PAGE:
Jeremy's Blog 26th March 2021 - Utilities Infrastructure
This article by Jeremy Moody first appeared in the CAAV e-Briefing of 25th March 2021.
Three recent decisions on utilities regulation are intended to enable more investment by them, resulting in more work on clients’ land.
Since their privatisation, the main utility companies, with their access to the consumer’s doorstep, have been closely regulated. Concerns about affordability and hostile press coverage has put a public focus on regulating the prices charged for water, gas, electricity and telephone lines. Ofwat, Ofgem, Ofcom and other regulators closely scrutinise spending plans, seeking to limit returns to companies and their shareholders. However, there seems a change in the wind, recognising the need for more investment.
A major, if often unrecognised, success of privatisation has been its ability to deliver sustained investment, drawing on private capital markets outside the vagaries of government policy and financial management. When public finances are under pressure, capital spending is the easiest part to cut swiftly. Maintaining and upgrading pipes rarely achieves a sustained priority. The demands of connectivity, climate change and the economy’s need for improved infrastructure for future growth all increase the pressure for investment.
Electricity – The first decisions were in response to appeals by National Grid and SSE (with Scottish Hydro) against the way Ofgem had reduced their forward budget. Their objection was that their investment programmes (National Grid having some 10,000 projects) had not been properly recognised. The result was a modest but significant increase in the rate of return allowed. With electricity demand doubling for 2050 and renewable generation across the country the need will be for new, better cables from everywhere to everywhere.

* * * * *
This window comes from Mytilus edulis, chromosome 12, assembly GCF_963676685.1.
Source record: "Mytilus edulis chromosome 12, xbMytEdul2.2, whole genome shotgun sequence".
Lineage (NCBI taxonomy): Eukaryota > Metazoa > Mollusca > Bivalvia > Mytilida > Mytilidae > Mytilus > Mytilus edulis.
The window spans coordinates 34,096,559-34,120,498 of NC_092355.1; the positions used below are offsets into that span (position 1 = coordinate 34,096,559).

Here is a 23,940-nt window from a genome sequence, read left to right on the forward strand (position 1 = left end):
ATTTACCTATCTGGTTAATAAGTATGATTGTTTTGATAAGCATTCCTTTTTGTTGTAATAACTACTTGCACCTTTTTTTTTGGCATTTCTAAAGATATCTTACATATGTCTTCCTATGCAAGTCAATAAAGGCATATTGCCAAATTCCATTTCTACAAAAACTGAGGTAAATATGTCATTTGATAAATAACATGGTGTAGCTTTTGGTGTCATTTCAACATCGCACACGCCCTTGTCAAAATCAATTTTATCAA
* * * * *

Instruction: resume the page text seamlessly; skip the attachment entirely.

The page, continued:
Water – A similar outcome from appeals by Northumbria Water (with Anglian Water) and others resulted in a modest increase in allowed rates of return for the investments needed for future water supplies in response to climate change, development and regulatory standards.
Fibre – In a more striking change, Ofcom is now allowing BT several years of freedom over charging for access to fibre to support the long-demanded radical improvement in connectivity across the country, now putting BT to proof of its capacity to deliver that new fibre.
The transfer of value by the new Electronic Communications Code from site providers to mast operators (rather than network operators, tending now to use rather than own masts) could be seen to fit this model by rewarding investment in masts.
The common outcome is more work across rural land with infrastructure not just for the nation but also for the power and connectivity needed by the rural economy.